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Sore throat is a common health condition seen in pharmacy. This module looks at the rebranded Chloralieve dual action lozenge range and how they work to relieve sore throats.

Learning objectives

  • Understand the most appropriate treatment for sore throat
  • Understand how Chloralieve dual action lozenges are effective in sore throat management
  • Confidently advise about the potential causes of a sore throat

What causes sore throats?1

Acute sore throat involves inflammation of the oropharynx (the part of the throat behind the soft palate) or the tonsils.

Sore throats are most commonly caused by infections, including colds and flu, streptococcal infection and glandular fever (infectious mononucleosis).

Non-infectious causes are uncommon, but may include physical irritation due to gastro-oesophageal reflux disease, hayfever and chronic cigarette smoke.

Customers may be concerned about the cause of their sore throat and ask for advice on whether antibiotics may be needed. The most common symptoms associated with infectious conditions are detailed below. This may help you identify the most likely cause of their sore throat and enable you to recommend the right approach.


Symptoms associated with a cold include a runny or blocked nose and cough


Flu may also include symptoms like a headache, weakness and fatigue, feeling unwell, muscle pain, a dry cough and fever


While your customer may be worried about strep throat, it is worth considering that Group A Streptococcus infection is more common in school aged children during the winter months. It typically accounts for less than one third of all cases of acute sore throat.

Antibiotics are the standard treatment for strep infections2 and therefore it is important to consider whether this may be the cause of your customer’s sore throat. The likelihood of a streptococcal infection can be determined by using the FeverPAIN or Centor criteria by attributing one point for each presenting sign or symptom. The higher the overall score, the higher the likelihood of a streptococcal infection. Antibiotics may be considered for those with a FeverPAIN score of 4 or 5 or a Centor criteria score of 3 or 4, so you should refer these customers to the pharmacist or their GP for appropriate treatment.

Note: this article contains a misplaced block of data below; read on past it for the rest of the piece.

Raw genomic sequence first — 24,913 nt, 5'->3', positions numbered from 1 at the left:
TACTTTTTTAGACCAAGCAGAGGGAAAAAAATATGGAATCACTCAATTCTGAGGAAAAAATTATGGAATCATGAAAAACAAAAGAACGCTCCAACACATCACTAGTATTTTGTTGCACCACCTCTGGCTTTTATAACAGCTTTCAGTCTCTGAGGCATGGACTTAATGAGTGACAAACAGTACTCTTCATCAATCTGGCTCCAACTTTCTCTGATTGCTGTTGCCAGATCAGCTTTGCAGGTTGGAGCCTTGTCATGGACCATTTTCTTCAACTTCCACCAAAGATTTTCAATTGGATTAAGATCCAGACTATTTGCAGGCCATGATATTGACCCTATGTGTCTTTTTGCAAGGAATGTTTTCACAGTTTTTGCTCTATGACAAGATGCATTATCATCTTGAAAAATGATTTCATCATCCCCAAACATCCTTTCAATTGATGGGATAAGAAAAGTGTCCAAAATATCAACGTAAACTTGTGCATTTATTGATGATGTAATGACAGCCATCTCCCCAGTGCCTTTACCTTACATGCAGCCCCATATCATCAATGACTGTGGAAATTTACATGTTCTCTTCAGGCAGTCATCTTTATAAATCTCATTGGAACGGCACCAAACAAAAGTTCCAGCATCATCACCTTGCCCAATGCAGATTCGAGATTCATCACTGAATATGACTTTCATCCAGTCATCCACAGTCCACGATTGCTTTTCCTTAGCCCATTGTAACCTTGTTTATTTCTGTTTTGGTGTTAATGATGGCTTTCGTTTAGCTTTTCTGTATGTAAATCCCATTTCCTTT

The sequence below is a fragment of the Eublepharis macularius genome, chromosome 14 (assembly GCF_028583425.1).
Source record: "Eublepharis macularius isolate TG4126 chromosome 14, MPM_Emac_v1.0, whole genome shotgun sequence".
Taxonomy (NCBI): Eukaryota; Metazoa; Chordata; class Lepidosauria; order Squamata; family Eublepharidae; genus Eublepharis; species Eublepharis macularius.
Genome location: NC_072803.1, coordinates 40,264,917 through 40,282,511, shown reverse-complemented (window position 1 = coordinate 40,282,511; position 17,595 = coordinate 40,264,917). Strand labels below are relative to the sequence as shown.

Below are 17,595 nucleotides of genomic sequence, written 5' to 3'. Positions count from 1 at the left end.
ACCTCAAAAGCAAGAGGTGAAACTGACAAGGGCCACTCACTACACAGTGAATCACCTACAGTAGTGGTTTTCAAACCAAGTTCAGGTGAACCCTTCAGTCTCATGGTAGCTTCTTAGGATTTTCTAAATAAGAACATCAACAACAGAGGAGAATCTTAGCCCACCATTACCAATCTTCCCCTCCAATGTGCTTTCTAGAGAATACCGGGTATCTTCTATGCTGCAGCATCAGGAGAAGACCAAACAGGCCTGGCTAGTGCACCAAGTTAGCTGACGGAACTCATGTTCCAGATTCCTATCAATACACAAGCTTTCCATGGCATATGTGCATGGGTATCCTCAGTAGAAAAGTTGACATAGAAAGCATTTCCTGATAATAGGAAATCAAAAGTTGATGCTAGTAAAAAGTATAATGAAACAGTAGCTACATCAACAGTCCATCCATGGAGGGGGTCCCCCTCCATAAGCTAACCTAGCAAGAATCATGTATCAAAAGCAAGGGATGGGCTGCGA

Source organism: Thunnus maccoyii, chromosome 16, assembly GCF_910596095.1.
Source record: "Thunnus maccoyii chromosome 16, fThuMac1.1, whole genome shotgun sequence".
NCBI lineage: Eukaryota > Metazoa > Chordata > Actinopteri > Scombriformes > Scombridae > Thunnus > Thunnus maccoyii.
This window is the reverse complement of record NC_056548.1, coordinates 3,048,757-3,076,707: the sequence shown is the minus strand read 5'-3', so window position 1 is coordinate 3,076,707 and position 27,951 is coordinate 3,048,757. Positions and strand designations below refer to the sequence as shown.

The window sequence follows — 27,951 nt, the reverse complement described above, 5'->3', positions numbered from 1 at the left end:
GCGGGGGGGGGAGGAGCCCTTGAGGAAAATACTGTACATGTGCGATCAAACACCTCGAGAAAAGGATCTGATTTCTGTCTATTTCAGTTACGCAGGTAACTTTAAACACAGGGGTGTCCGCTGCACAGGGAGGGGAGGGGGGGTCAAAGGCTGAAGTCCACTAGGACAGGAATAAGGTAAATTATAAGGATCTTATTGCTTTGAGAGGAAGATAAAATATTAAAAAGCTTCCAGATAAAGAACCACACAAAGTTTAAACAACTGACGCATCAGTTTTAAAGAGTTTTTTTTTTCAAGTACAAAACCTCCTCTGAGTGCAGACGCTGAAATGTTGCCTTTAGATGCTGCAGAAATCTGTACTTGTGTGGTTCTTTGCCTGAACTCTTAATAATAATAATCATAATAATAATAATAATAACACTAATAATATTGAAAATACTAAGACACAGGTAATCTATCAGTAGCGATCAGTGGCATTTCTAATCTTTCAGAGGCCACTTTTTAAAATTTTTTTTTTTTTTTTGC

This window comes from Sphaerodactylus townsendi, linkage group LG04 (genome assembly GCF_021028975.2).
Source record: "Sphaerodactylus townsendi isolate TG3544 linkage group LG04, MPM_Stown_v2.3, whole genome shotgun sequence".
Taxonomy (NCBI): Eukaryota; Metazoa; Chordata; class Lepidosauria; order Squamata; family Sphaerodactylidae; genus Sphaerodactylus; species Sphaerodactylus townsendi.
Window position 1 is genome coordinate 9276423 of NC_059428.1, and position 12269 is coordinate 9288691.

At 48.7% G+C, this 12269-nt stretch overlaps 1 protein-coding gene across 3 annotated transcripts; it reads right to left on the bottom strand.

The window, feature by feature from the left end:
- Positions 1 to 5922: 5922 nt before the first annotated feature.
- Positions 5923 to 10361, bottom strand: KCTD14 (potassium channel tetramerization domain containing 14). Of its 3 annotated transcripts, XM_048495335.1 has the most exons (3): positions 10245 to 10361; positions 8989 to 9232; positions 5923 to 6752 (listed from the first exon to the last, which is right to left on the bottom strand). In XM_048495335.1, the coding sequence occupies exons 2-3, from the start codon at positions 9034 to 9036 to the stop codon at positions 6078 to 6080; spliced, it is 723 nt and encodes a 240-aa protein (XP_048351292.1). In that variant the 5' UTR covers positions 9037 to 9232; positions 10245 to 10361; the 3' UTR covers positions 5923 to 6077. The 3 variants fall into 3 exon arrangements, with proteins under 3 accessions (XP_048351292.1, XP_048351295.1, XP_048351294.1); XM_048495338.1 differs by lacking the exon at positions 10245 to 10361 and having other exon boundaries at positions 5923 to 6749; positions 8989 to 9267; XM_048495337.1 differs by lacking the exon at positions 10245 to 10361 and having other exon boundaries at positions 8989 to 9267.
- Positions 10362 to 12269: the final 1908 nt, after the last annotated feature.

FeverPAIN signs and symptoms: (maximum score of 5)

Fever (during the previous 24 hours) Purulence (pus or discharge from the throat or tonsils) Attend rapidly (within 3 days of symptoms starting) Inflammation (severely inflamed tonsils) No cough or coryza (cold-like symptoms, e.g.
blocked or runny nose, sneezing and post-nasal drip)

Centor criteria: (maximum score of 4)

Tonsillar exudate (pus or discharge) Swollen or enlarged neck glands Fever (over 38°C) Absence of cough


Also known as infectious mononucleosis, this can be considered where inflammation has lasted for several days and is associated with swollen glands and an enlarged spleen

How to manage sore throats1-3

An acute sore throat may last for around 1 week and the majority of people get better without the need for antibiotics.

Sore throats occasionally result in a significant reduction of fluid intake, which can cause dehydration.
Therefore it is important to advise patients to drink plenty of fluids.

The following self-management strategies can be shared with your customer:

  • Adults could gargle with warm, salty water
  • Analgesics and antipyretics such as ibuprofen and paracetamol can be used
  • Medicated lozenges can provide some throat pain relief

Product information and information on adverse event reporting is available at the end of the module.

Content developed by Prestige Brands working with CIG Healthcare Partnership.
© 2023 CIG Healthcare Partnership

December 2023